But a lot of the prohibitions make no sense today. No shellfish? No cheeseburgers (because the meat touches a dairy product)? No bacon? ("Mmmmmm-- BACON!") No cassoulet or bouillabaisse? (OK, they're French, but I like them anyway). A very religious Jewish friend smelling our cassoulet: " Oh-- that's SO trayf! And it smells SOOO good!"

That is not to say you shouldn't be very careful handling any game animal, and know what you are doing. There are nasty zoonoses out there, like Rocky mountain spotted fever (check your rabbit livers, wear gloves when skinning out, etc) and the chronic wasting disease spreading in deer (same as mad cow, apparently). But you should take such care if you butcher your own domestic animals too.

If I were to guess, I would think the Chinese official statement is just another case of that totalitarian government's continuing persecution, both hard and subtle, of its tribal and other minority--ie, non- Han-- people. The Russian communists did the same thing in Central Asia for years, to some of the same ethnic groups. Commies can still be utter racists. As something of an Asia hand, I can tell you plenty of horror stories.

Now, the Chinese medicine trade that endangers many species worldwide is a whole 'nother tale. Damn commie hypocrites...



 
Reader mail: Alan K. Henderson writes in regard to Education Secretary Paige the Naif: I abhor the idea of federal funding for private schools. We should be introducing the public schools to market forces, not luring private schools away from them.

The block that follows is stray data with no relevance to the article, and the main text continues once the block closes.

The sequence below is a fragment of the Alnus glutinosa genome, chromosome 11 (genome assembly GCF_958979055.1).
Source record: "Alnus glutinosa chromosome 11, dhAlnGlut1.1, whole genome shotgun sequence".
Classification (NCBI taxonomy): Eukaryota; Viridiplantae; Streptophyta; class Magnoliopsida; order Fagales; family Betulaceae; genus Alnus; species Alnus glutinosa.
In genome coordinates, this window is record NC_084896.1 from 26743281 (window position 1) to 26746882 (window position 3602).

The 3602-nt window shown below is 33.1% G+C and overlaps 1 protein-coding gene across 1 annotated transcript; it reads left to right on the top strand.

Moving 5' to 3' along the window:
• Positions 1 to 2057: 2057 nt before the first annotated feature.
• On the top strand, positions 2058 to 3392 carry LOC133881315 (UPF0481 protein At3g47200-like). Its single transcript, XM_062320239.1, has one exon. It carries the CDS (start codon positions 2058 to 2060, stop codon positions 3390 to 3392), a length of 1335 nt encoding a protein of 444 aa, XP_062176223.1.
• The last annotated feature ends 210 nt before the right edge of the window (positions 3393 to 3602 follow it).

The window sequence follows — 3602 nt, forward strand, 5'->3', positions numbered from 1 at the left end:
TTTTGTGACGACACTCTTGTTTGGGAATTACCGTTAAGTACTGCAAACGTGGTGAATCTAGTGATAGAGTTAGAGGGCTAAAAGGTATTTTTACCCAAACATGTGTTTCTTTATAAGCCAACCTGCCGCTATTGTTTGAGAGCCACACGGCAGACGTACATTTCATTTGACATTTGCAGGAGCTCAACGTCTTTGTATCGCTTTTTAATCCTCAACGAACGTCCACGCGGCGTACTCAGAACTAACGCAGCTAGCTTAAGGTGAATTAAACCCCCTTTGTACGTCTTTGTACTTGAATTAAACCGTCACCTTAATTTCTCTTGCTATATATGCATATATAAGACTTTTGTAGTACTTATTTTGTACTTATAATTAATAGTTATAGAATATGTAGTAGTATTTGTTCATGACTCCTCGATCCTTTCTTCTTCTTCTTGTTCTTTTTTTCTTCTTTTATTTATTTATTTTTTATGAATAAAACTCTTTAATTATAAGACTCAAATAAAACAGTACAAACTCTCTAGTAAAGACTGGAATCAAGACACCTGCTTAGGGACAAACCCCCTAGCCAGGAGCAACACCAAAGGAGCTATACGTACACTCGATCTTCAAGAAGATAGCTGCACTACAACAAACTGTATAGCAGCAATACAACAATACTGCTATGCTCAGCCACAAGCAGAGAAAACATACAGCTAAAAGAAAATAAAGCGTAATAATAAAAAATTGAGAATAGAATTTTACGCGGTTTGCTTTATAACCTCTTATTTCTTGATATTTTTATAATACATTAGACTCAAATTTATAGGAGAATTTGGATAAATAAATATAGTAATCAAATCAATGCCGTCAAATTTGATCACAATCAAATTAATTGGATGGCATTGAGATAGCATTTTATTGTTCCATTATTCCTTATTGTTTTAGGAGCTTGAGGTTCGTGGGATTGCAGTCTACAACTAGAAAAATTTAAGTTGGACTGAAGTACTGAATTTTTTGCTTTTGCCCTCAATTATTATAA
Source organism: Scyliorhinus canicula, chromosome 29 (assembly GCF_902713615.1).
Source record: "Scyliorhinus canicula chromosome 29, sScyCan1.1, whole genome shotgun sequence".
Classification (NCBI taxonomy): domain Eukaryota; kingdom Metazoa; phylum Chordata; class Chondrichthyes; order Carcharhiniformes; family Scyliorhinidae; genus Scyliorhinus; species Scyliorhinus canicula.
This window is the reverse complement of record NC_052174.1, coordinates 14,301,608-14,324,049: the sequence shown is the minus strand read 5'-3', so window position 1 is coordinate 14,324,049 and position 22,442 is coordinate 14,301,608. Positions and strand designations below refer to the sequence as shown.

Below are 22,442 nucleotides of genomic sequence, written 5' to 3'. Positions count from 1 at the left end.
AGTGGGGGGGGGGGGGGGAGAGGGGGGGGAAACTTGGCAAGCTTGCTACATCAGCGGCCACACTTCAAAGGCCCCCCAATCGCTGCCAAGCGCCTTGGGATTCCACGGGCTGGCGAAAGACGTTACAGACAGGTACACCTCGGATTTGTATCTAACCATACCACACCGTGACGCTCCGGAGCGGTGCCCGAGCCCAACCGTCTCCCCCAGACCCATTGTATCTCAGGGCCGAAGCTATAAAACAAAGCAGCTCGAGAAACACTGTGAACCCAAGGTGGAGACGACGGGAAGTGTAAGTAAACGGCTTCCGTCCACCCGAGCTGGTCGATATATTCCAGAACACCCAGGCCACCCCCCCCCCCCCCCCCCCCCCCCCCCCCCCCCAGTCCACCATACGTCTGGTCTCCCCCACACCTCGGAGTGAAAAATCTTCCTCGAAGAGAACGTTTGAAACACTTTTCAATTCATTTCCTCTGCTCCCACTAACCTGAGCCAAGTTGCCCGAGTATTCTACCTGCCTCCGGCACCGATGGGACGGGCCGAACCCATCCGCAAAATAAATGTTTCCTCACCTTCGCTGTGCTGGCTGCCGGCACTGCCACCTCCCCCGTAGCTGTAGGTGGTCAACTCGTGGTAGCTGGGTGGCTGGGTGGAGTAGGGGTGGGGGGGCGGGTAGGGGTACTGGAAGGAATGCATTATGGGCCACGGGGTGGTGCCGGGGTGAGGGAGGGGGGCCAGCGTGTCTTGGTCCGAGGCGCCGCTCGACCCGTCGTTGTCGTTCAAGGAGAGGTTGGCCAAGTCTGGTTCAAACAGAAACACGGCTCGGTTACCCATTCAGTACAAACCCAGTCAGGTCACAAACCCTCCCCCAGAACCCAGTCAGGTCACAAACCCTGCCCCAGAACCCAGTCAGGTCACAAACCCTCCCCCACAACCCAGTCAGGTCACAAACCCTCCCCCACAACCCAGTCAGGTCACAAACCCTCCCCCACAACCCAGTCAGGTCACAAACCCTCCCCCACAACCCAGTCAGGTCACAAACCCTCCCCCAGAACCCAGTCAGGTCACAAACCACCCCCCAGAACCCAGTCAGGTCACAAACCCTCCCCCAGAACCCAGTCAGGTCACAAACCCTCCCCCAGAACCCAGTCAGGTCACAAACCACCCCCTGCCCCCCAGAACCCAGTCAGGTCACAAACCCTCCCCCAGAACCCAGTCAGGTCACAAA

"Chiraq" still hustling as Brits turn on "The Worm," according to the Sun.
Jacques Chirac was shamed into welcoming the end of Saddam’s regime last night, despite his bitter opposition to the war.

He said: “France, like all democracies, is delighted at the fall of the dictatorship of Saddam Hussein and hopes for a quick and effective end to the fighting.

“It is now necessary to create the conditions which will give the Iraqi people its dignity in re-discovered freedom.”

The emergence of archive pictures showing Chirac accompanying Saddam around a French nuclear facility in the Seventies has added to Le Worm’s embarrassment this week.
Didn't "Chiraq's" mama ever tell him that you don't get the party favors unless you go to the party?



 
Matrix Reloaded trailers are here. Watching them, it seems that the Matrix operation has a challenge: when your new and fresh visuals have been so heavily copied over the past four years, how do you make sequels that are, well, new and fresh?

It will also be interesting to see how the R-rating affects profits. The original movie was released in February of 1999 and was rated R, for no apparent reason I could see, as the swearing was minimal and the sex non-existent. Large amounts of shell casings to my mind do not an R rating make.

The film came out before the April 1999 Columbine high school attacks. After Columbine, of course, movie theaters began cracking down like gangbusters on teenagers seeing R-rated films. As a result, studios adapted by pushing the envelope as far as possible with a PG-13 rating, in order to attract the 12-16 year old market.

We'll see if a film with a large teenage following does well with an R-rating, or whether the profits will have to come later upon the DVD release.
 
Rod Dreher has left National Review and has joined the editorial board of the Dallas Morning News. Go visit him over there.

Thursday, April 10, 2003

 
Do we all holy rites;
Let there be sung 'Non nobis' and 'Te Deum;'
The dead with charity enclosed in clay:
And then to Calais; and to England then: